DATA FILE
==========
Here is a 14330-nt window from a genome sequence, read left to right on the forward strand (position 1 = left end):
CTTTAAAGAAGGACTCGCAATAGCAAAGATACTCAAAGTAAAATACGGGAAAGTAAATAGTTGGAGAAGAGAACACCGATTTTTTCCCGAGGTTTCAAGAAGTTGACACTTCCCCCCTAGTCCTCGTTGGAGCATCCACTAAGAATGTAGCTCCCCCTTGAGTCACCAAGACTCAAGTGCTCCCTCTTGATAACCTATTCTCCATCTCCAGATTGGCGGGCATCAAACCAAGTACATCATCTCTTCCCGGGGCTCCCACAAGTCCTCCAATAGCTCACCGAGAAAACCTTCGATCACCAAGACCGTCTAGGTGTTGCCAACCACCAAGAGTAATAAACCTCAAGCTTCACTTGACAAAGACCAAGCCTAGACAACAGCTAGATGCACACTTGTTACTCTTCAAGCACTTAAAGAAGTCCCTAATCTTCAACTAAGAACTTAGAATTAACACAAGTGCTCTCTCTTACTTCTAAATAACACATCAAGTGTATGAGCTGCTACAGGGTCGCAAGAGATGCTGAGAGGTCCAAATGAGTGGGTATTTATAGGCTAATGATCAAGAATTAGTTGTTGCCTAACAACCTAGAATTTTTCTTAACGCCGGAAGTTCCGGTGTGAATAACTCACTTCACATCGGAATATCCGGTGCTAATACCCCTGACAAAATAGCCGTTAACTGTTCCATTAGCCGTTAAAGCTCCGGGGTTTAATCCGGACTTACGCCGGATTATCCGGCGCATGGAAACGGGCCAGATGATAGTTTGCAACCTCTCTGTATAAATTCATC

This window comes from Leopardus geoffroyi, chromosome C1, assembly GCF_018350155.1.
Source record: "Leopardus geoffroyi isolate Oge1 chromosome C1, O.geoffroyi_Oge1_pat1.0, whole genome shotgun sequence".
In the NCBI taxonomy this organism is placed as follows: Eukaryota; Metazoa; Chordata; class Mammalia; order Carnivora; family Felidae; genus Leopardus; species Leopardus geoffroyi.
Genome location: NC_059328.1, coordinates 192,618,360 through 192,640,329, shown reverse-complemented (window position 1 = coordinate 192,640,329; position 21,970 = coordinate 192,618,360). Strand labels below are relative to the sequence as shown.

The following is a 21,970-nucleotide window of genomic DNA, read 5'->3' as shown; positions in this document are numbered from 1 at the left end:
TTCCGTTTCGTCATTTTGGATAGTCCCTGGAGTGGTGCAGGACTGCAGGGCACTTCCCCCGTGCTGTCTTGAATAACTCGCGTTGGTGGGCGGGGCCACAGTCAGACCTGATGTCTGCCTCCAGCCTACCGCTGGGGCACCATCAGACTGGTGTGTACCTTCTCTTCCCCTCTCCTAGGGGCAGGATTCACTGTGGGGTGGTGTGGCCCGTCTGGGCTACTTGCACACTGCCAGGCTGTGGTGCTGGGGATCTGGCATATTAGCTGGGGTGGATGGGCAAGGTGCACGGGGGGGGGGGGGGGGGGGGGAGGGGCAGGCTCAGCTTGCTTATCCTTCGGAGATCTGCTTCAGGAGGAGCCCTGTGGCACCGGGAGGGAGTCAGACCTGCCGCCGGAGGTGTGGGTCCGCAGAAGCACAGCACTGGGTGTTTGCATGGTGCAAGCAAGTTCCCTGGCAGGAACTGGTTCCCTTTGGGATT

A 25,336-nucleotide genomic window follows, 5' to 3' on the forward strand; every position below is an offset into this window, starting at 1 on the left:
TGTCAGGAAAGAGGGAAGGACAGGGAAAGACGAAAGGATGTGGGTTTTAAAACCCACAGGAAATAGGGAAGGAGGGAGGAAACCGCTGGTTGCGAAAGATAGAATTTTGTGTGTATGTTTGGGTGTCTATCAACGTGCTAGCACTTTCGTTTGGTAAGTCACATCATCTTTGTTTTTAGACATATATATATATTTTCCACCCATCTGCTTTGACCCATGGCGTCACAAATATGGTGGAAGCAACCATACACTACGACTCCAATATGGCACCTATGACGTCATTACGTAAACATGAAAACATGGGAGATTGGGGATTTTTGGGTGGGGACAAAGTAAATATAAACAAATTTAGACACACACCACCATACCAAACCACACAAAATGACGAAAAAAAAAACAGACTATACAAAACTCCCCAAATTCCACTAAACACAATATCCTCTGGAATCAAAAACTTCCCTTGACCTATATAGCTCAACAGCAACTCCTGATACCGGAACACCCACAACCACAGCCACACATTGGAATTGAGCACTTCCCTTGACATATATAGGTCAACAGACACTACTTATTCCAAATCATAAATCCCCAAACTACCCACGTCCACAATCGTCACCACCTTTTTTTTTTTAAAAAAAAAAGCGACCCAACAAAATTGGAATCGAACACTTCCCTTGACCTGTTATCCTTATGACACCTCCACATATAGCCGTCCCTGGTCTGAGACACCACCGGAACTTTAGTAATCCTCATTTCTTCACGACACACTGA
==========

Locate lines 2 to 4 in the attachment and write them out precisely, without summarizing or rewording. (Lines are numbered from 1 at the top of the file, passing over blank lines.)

CTTTAAAGAAGGACTCGCAATAGCAAAGATACTCAAAGTAAAATACGGGAAAGTAAATAGTTGGAGAAGAGAACACCGATTTTTTCCCGAGGTTTCAAGAAGTTGACACTTCCCCCCTAGTCCTCGTTGGAGCATCCACTAAGAATGTAGCTCCCCCTTGAGTCACCAAGACTCAAGTGCTCCCTCTTGATAACCTATTCTCCATCTCCAGATTGGCGGGCATCAAACCAAGTACATCATCTCTTCCCGGGGCTCCCACAAGTCCTCCAATAGCTCACCGAGAAAACCTTCGATCACCAAGACCGTCTAGGTGTTGCCAACCACCAAGAGTAATAAACCTCAAGCTTCACTTGACAAAGACCAAGCCTAGACAACAGCTAGATGCACACTTGTTACTCTTCAAGCACTTAAAGAAGTCCCTAATCTTCAACTAAGAACTTAGAATTAACACAAGTGCTCTCTCTTACTTCTAAATAACACATCAAGTGTATGAGCTGCTACAGGGTCGCAAGAGATGCTGAGAGGTCCAAATGAGTGGGTATTTATAGGCTAATGATCAAGAATTAGTTGTTGCCTAACAACCTAGAATTTTTCTTAACGCCGGAAGTTCCGGTGTGAATAACTCACTTCACATCGGAATATCCGGTGCTAATACCCCTGACAAAATAGCCGTTAACTGTTCCATTAGCCGTTAAAGCTCCGGGGTTTAATCCGGACTTACGCCGGATTATCCGGCGCATGGAAACGGGCCAGATGATAGTTTGCAACCTCTCTGTATAAATTCATC

This window comes from Leopardus geoffroyi, chromosome C1, assembly GCF_018350155.1.
Source record: "Leopardus geoffroyi isolate Oge1 chromosome C1, O.geoffroyi_Oge1_pat1.0, whole genome shotgun sequence".